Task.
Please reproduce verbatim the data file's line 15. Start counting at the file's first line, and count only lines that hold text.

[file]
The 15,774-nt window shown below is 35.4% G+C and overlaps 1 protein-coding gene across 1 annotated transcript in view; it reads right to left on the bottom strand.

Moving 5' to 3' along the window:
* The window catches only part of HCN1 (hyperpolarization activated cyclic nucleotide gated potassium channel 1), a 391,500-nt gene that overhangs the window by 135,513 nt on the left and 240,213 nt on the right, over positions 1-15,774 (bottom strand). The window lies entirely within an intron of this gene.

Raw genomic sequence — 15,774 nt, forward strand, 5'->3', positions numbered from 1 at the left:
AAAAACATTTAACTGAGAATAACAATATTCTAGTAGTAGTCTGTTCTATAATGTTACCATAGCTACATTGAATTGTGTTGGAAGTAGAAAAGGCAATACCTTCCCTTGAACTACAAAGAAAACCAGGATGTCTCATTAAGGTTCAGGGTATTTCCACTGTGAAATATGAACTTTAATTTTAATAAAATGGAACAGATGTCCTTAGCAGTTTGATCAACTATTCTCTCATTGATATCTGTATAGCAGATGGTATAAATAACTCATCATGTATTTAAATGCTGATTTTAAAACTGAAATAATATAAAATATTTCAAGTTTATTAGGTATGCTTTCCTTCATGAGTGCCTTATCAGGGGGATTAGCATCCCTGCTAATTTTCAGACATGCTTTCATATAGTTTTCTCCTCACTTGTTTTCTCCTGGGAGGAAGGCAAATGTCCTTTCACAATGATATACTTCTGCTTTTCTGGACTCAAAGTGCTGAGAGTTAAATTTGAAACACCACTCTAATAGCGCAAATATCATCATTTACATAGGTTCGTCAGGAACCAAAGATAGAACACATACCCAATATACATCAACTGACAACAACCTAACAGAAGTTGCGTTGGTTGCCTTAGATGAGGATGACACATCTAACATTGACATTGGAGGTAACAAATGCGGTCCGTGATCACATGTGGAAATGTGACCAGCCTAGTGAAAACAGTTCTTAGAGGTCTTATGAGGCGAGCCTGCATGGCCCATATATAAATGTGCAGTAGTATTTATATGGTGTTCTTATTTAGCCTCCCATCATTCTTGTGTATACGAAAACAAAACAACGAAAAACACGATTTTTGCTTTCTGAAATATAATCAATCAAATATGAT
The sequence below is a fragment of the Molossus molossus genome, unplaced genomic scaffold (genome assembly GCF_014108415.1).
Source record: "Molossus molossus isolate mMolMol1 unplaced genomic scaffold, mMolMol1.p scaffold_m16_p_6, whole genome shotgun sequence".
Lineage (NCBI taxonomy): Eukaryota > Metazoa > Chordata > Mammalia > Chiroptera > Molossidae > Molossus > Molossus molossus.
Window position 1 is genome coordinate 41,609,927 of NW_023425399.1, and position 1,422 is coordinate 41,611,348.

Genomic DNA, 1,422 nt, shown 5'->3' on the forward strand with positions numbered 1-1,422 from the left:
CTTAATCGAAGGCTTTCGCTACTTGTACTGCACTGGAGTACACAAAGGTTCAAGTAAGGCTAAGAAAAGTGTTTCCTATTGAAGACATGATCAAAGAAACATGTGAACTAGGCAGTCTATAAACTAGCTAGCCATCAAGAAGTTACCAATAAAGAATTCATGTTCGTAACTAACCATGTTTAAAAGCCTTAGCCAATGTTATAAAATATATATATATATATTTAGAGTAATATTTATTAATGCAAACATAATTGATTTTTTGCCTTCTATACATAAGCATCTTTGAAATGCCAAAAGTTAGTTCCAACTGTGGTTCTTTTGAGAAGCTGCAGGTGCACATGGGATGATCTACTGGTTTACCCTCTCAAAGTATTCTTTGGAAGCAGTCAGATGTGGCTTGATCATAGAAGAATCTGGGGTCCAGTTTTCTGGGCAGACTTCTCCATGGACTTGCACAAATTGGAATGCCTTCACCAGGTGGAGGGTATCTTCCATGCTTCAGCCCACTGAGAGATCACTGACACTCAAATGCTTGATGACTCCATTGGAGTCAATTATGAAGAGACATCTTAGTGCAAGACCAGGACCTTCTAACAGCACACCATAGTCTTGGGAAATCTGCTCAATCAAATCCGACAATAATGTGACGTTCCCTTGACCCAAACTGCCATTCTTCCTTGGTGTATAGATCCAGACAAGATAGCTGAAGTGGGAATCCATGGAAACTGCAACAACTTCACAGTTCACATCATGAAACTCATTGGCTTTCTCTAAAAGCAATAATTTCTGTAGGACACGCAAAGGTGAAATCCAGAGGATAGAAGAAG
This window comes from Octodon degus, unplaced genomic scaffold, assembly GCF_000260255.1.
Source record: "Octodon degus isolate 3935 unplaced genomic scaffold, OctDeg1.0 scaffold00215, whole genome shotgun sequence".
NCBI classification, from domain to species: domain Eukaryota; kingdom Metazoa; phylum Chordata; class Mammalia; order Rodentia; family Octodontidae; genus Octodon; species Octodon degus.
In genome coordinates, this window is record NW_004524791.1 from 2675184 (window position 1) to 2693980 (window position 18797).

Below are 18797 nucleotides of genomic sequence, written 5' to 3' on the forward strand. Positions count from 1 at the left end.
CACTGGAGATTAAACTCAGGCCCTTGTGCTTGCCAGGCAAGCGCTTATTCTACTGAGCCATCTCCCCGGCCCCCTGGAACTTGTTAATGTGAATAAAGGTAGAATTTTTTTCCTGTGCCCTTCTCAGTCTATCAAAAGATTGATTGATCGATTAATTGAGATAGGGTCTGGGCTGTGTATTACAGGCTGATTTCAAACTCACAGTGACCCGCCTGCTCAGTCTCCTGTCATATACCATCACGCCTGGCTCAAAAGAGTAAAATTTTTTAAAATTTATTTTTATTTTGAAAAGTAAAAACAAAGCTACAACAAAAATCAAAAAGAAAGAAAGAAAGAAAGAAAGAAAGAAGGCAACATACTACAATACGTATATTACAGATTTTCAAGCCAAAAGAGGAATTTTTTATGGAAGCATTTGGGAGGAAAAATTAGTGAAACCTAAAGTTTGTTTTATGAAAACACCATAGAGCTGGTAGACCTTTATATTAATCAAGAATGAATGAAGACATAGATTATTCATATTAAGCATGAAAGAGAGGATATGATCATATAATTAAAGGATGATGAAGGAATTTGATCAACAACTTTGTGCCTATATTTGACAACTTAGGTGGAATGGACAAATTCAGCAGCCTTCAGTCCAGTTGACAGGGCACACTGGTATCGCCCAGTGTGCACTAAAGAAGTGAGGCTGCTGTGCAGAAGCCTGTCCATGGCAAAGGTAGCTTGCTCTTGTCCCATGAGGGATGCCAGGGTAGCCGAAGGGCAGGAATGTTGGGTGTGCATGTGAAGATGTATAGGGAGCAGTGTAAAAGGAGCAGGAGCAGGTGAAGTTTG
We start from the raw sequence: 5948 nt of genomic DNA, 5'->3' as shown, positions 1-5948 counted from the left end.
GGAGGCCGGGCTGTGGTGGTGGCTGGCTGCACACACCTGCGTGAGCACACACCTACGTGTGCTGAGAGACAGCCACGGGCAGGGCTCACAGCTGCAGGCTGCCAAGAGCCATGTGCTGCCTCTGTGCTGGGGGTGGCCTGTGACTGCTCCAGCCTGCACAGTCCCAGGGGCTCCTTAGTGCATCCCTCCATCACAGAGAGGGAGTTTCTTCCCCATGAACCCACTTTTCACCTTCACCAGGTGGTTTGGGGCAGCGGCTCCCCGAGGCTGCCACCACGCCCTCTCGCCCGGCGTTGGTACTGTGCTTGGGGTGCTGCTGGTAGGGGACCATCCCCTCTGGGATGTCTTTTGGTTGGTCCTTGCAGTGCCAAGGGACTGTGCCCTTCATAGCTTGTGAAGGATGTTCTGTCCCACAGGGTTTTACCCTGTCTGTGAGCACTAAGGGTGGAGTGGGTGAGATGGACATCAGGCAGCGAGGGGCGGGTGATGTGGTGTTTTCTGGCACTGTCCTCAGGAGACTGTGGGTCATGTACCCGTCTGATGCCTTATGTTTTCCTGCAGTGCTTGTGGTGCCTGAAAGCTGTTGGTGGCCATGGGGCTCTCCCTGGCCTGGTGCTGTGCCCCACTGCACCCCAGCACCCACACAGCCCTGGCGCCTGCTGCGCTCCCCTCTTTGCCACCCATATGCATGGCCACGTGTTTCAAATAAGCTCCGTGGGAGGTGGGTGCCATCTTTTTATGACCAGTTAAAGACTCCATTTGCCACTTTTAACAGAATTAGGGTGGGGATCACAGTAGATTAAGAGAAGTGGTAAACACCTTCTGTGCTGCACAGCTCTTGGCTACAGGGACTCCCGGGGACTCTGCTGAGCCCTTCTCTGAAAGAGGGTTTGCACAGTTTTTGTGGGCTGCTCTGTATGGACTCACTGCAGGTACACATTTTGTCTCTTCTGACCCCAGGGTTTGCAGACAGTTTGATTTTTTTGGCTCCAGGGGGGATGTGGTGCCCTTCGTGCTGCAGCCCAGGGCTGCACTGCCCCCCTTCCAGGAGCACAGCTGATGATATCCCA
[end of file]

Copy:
In genome coordinates, this window is record NW_004524791.1 from 2675184 (window position 1) to 2693980 (window position 18797).